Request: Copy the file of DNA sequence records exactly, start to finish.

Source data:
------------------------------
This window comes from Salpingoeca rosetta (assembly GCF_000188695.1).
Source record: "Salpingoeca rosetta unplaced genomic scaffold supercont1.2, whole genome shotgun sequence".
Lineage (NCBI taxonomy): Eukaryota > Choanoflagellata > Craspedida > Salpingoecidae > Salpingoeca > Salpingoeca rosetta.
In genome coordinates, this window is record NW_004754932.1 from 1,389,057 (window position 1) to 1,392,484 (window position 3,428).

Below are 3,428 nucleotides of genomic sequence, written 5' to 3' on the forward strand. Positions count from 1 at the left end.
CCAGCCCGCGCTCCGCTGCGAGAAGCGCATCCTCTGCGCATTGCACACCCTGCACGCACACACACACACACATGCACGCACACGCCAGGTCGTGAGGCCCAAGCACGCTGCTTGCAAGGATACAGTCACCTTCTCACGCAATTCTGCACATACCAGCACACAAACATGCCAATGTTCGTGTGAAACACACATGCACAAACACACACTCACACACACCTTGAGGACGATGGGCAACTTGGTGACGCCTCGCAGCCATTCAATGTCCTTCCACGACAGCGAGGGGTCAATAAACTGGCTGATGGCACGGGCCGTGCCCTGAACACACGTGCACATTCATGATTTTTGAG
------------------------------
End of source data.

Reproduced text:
This window comes from Salpingoeca rosetta (assembly GCF_000188695.1).
Source record: "Salpingoeca rosetta unplaced genomic scaffold supercont1.2, whole genome shotgun sequence".
Lineage (NCBI taxonomy): Eukaryota > Choanoflagellata > Craspedida > Salpingoecidae > Salpingoeca > Salpingoeca rosetta.
In genome coordinates, this window is record NW_004754932.1 from 1,389,057 (window position 1) to 1,392,484 (window position 3,428).

Below are 3,428 nucleotides of genomic sequence, written 5' to 3' on the forward strand. Positions count from 1 at the left end.
CCAGCCCGCGCTCCGCTGCGAGAAGCGCATCCTCTGCGCATTGCACACCCTGCACGCACACACACACACACATGCACGCACACGCCAGGTCGTGAGGCCCAAGCACGCTGCTTGCAAGGATACAGTCACCTTCTCACGCAATTCTGCACATACCAGCACACAAACATGCCAATGTTCGTGTGAAACACACATGCACAAACACACACTCACACACACCTTGAGGACGATGGGCAACTTGGTGACGCCTCGCAGCCATTCAATGTCCTTCCACGACAGCGAGGGGTCAATAAACTGGCTGATGGCACGGGCCGTGCCCTGAACACACGTGCACATTCATGATTTTTGAG